|Date and Place of Birth:||May 19, 1879 New Richmond, WI|
|Date and Place of Death:||October 9, 1918 Argonne Forest, France|
|Baseball Experience:||Minor League|
|Rank:||Private First Class|
|Military Unit:||Company A, 3rd Machine Gun Battalion, 1st Division AEF|
Orville Kilroy was an outstanding pitcher but bad luck seemed to follow him everywhere, even on the battlefields of France.
Orville P. Kilroy was born May 19, 1879 in New Richmond, Wisconsin. A
quiet, unassuming and stockily built pitcher with great endurance, he
would often pitch both ends of a doubleheader. Kilroy began his baseball
career with the Waterloo Microbes of the Class D Iowa League, also
playing with the Superior Longshoremen of the Class D Northern League
and the St. Paul Saints of the Class A American Association.
In 1905, hurling for St. Paul and Kansas City of the American Association he lost 20 games while winning just 9, not helped by a run of bad luck as described by the Minneapolis Tribune:
"When a pitcher holds a team down to five hits, three of them scratches and is backed up by excellent support and still can't win out, it shows that the hoodoo is there stronger than onions. And that is what happened to Orville Kilroy yesterday for about 'steenth time since he has broken into the league. It is generally acknowledged around the circuit that ‘Kil’ is the hard luck pitcher of the league and for that reason yesterday's result cannot be called a surprise. Kilroy has carried rabbit feet (procured under most solemn conditions), has fought shy of all bad omens of the baseball world, never walks under a ladder standing against a building, never puts his bat in the bag upside down, and, in fact, does everything to keep the ill fates from disturbing him but all to no avail. The Jonah man has followed him so long that Kilroy has come to regard his presence as a matter of course, and did he possess less nerve would have thrown up the sponge long ago. But as it is, this sterling young pitcher plays the game all the time and for all that is in it, with the hope that luck will sometime come his way. And if it does, look out for him.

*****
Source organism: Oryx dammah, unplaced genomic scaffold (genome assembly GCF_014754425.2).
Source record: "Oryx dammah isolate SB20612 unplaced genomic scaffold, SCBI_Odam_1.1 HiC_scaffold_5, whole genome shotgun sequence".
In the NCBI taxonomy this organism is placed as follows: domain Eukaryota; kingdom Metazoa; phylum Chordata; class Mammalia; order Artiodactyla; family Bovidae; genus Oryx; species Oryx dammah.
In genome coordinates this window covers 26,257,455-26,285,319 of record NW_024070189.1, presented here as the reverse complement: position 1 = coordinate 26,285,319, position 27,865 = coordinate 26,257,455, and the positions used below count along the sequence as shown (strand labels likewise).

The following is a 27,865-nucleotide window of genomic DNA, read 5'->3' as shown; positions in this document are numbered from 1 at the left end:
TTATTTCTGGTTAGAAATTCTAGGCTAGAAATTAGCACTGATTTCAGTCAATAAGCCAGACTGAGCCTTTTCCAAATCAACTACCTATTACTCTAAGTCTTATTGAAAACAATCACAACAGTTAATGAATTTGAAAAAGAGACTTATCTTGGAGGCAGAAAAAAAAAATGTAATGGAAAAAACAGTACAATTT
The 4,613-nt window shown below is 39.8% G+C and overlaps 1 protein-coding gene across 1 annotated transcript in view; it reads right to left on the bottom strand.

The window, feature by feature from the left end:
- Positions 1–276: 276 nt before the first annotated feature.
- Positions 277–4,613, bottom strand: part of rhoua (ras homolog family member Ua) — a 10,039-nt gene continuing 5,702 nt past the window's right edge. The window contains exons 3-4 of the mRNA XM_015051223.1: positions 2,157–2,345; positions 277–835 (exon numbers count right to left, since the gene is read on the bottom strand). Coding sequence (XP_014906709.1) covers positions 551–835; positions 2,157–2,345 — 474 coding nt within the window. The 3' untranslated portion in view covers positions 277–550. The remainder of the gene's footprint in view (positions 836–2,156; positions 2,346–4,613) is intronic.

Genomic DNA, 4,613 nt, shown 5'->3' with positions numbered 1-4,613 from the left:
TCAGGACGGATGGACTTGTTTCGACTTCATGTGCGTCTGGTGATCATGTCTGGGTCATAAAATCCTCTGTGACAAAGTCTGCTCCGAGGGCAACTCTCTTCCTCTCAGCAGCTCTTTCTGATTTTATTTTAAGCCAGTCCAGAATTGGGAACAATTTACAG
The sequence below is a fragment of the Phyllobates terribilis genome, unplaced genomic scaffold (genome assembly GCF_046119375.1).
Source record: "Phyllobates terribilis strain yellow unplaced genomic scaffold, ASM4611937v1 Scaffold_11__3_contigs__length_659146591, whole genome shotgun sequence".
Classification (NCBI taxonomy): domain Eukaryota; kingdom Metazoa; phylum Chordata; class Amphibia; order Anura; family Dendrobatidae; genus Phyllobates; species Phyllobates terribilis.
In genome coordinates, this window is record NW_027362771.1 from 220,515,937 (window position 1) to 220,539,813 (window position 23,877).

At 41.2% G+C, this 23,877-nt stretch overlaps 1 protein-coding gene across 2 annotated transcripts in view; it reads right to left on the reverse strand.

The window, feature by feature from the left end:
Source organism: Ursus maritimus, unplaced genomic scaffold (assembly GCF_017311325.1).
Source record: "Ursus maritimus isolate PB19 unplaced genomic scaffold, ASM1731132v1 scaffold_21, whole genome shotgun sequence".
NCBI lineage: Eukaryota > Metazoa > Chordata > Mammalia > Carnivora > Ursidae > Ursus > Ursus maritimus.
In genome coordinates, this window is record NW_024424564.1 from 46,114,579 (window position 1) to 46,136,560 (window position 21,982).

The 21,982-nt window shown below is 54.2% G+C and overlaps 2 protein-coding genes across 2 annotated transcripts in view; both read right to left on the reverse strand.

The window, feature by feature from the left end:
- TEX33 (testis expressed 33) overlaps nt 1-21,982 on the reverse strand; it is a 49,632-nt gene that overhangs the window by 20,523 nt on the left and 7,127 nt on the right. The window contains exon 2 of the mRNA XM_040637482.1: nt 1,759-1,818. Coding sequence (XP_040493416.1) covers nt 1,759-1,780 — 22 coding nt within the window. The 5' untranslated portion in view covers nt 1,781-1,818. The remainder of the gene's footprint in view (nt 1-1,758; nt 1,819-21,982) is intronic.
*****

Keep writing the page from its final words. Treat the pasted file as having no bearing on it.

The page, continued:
"Kilroy had the Colonels going in the one, two, three order until the sixth when one managed to get on a base. But it was in the last part of the ninth that the work was done. Danny Kerwin, the first man up, hit a fast one to Kilroy, which the latter touched and steered off in the direction of Marcan. Art got it, but Kerwin beat it out by a few inches. Suter Sullivan bunted along the first base line, Kilroy picked the ball up, but the throw hit Sullivan on the shoulder, the ball going to right field and Kerwin rounding up at third. With two on bases and nobody gone, Scott stepped up to the plate and smashed the second ball pitched against the center field fence, and it was all over."
In 1906, with the Minneapolis Millers of the same league, he was 12-12 and won 19 games for the Millers the following year although bad luck still appeared to be pursuing him. After earning both wins against Toledo in a July 14 double-header he got involved in a fight and had a knife pulled on him, injuring both hands.
However, he was just 2-8 with the Toronto Maple Leafs of the Class A Eastern League in 1908, finishing the year with the Scranton Miners of the Class B New York State League. He was back with St. Paul in 1909 and raised his record to 14-10, followed by a 5-8 record the following year. In 1911, Kilroy headed to California to pitch for the Oakland Oaks of the Class A Pacific Coast League, compiling an 8-13 record and 2.66 ERA. In 1912, he played for Taft and the Bakersfield Drillers of the San Joaquin Valley League, played winter ball for K.T & O club of the West Side League in Bakersfield, and spent the 1913 season with the Valley League Bakersfield and Madera clubs.
Kilroy returned to the Pacific Coast League in 1914, hurling two games for Sacramento, his last season in organized baseball.
Living in Porterville, California, Kilroy was beyond draft age in 1917 but enlisted in the Machine Gun Company, 2nd Infantry, North Dakota National Guard, at Dickinson, North Dakota, on July 14, 1917. On December 15, 1917, he sailed for Europe and was assigned to Company A, 3rd Machine Gun Battalion of the 1st Division on January 15, 1918. He was involved in fierce fighting against German forces in France at Montdidier-Noyon, Aisne-Marne, St. Mihiel, Meuse-Argonne, Ansauville, Saizerais and Cantigny. He was badly wounded in June1918 but insisted on returning to his machine gun unit. Private First Class Kilroy was killed in action at Argonne Forest on October 9, 1918.
Kilroy was twice cited in General Orders: (General Orders No. 94, Headquarters, 1st Division, AEF, Germany, Dec. 13, 1918) Although sick, he insisted upon staying with his company and was mortally wounded while faithfully and courageously performing his duty. (General Orders No. 1, Headquarters, 1st Division, Camp Zachary Taylor, Ky., Jan. 1, 1920) For gallantry in action and especially meritorious services. Entitled to wear two silver stars.
Originally buried in France, his remains were returned to the United States in 1921 and buried at St. Anne’s Cemetery in Porterville, California.
Bakersfield Californian, Dec 3, 1912, Dec 3, 1918
Bakersfield Morning Echo, Jan 8, 1913, March 29, 1913
Chicago Star, Aug 15, 1907
Des Moines Daily News, Dec 10, 1918
Milwaukee Sentinel, Dec 9, 1918
Pocahontas County Sun, June 10, 1909
Waterloo Daily Reporter, Aug 23, 1905
Waterloo Evening Courier, Aug 26, 1910
Date Added June 10, 2012
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